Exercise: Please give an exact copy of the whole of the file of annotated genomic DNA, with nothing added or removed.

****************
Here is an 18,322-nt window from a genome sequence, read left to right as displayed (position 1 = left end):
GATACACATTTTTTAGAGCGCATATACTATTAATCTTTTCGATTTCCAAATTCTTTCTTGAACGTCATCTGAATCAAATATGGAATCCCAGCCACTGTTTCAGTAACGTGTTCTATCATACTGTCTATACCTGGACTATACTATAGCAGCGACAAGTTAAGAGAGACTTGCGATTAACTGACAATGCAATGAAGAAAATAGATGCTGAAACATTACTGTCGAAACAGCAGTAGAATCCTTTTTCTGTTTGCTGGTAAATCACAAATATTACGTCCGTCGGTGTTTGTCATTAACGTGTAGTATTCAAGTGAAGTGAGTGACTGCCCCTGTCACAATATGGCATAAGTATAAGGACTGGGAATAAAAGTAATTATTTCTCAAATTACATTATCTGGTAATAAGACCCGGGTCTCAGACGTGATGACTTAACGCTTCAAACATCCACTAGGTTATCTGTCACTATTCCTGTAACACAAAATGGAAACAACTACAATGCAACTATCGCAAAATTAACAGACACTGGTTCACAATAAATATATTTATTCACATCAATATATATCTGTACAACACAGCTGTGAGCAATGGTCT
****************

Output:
Here is an 18,322-nt window from a genome sequence, read left to right as displayed (position 1 = left end):
GATACACATTTTTTAGAGCGCATATACTATTAATCTTTTCGATTTCCAAATTCTTTCTTGAACGTCATCTGAATCAAATATGGAATCCCAGCCACTGTTTCAGTAACGTGTTCTATCATACTGTCTATACCTGGACTATACTATAGCAGCGACAAGTTAAGAGAGACTTGCGATTAACTGACAATGCAATGAAGAAAATAGATGCTGAAACATTACTGTCGAAACAGCAGTAGAATCCTTTTTCTGTTTGCTGGTAAATCACAAATATTACGTCCGTCGGTGTTTGTCATTAACGTGTAGTATTCAAGTGAAGTGAGTGACTGCCCCTGTCACAATATGGCATAAGTATAAGGACTGGGAATAAAAGTAATTATTTCTCAAATTACATTATCTGGTAATAAGACCCGGGTCTCAGACGTGATGACTTAACGCTTCAAACATCCACTAGGTTATCTGTCACTATTCCTGTAACACAAAATGGAAACAACTACAATGCAACTATCGCAAAATTAACAGACACTGGTTCACAATAAATATATTTATTCACATCAATATATATCTGTACAACACAGCTGTGAGCAATGGTCT